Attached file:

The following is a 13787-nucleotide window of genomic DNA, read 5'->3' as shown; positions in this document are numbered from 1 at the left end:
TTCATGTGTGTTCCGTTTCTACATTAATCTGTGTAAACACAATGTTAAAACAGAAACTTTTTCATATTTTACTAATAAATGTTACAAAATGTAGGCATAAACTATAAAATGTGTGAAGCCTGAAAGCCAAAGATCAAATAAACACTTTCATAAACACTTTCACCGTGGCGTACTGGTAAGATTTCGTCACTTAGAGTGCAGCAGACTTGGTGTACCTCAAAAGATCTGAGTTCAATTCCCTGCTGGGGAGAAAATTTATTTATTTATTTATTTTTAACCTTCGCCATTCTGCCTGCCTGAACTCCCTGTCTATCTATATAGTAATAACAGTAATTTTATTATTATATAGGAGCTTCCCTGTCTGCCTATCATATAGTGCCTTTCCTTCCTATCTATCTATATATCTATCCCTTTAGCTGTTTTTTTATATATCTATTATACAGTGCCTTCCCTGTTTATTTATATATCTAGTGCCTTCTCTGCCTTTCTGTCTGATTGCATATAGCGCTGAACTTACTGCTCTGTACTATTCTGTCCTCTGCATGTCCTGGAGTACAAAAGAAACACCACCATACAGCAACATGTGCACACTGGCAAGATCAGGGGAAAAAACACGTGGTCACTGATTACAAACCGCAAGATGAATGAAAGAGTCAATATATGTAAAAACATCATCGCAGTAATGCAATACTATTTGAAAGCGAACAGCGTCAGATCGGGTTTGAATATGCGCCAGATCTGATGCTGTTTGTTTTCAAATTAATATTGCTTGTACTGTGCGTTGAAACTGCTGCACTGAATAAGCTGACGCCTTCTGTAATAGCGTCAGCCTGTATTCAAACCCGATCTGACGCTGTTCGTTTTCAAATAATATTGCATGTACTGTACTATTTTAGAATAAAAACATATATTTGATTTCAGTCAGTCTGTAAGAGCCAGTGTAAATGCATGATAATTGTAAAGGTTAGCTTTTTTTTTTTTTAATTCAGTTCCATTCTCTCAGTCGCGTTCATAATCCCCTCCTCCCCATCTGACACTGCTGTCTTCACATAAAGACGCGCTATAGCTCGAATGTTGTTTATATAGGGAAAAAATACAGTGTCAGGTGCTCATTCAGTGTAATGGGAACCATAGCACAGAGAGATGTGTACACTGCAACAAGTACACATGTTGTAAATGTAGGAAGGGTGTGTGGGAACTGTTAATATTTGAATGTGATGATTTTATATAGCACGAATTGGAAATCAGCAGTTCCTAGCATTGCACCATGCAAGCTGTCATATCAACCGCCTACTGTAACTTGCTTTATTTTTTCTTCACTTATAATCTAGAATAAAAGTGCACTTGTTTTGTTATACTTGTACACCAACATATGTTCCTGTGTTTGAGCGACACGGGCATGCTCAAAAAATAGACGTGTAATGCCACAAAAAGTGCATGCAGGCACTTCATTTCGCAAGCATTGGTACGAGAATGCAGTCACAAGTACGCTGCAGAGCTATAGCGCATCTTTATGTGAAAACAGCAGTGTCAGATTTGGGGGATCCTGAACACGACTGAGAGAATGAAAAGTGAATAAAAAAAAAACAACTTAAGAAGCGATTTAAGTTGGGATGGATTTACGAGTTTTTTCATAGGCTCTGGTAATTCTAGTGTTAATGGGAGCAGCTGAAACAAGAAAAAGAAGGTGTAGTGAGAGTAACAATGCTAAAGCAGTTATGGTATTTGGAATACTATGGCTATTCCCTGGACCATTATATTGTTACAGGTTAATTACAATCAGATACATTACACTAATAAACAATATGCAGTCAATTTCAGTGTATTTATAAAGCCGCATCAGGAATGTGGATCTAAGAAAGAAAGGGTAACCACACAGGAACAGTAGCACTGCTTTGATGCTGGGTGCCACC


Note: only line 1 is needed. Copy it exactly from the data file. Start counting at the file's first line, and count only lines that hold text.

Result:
The following is a 13787-nucleotide window of genomic DNA, read 5'->3' as shown; positions in this document are numbered from 1 at the left end: